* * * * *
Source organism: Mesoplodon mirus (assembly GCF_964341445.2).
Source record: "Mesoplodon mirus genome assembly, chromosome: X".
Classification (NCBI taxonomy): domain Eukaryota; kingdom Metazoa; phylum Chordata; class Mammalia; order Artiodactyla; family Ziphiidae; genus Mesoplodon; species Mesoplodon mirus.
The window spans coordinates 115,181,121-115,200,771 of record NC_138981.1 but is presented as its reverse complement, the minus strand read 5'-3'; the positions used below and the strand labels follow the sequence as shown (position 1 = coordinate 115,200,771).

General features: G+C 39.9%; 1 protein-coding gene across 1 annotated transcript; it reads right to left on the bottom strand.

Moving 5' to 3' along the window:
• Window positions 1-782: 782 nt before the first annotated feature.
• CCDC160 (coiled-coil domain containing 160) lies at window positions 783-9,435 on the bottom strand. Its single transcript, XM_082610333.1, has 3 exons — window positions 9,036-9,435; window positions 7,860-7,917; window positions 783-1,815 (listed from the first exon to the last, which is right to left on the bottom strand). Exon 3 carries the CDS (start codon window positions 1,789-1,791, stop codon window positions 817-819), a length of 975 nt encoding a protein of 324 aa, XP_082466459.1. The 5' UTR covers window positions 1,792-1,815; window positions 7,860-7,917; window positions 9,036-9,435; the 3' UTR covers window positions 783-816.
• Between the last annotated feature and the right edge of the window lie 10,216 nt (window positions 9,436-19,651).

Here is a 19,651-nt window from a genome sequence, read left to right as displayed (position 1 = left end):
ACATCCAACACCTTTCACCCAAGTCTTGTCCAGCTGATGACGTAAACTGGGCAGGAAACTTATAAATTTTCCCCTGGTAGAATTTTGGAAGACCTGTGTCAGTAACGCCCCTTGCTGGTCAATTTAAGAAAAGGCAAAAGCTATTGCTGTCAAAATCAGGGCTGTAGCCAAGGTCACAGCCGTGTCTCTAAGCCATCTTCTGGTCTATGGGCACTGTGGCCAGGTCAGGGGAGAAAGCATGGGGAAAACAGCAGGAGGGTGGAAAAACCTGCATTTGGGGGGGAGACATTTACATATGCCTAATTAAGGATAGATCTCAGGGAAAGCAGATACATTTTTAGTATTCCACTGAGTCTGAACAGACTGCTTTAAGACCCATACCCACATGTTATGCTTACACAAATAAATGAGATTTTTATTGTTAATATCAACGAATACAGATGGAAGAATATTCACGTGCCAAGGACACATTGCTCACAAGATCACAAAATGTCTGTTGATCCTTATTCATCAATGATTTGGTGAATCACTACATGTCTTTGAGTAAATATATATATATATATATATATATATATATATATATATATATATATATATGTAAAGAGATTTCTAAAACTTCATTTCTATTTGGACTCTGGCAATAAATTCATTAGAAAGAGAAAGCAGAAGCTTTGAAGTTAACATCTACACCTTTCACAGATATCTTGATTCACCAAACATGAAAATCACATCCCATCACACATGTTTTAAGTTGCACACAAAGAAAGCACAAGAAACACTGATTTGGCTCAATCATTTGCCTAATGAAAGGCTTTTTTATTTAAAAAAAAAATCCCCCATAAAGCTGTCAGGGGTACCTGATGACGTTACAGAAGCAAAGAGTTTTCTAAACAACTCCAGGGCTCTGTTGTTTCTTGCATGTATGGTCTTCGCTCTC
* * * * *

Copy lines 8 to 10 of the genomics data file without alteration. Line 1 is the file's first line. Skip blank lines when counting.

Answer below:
• CCDC160 (coiled-coil domain containing 160) lies at window positions 783-9,435 on the bottom strand. Its single transcript, XM_082610333.1, has 3 exons — window positions 9,036-9,435; window positions 7,860-7,917; window positions 783-1,815 (listed from the first exon to the last, which is right to left on the bottom strand). Exon 3 carries the CDS (start codon window positions 1,789-1,791, stop codon window positions 817-819), a length of 975 nt encoding a protein of 324 aa, XP_082466459.1. The 5' UTR covers window positions 1,792-1,815; window positions 7,860-7,917; window positions 9,036-9,435; the 3' UTR covers window positions 783-816.
• Between the last annotated feature and the right edge of the window lie 10,216 nt (window positions 9,436-19,651).

Here is a 19,651-nt window from a genome sequence, read left to right as displayed (position 1 = left end):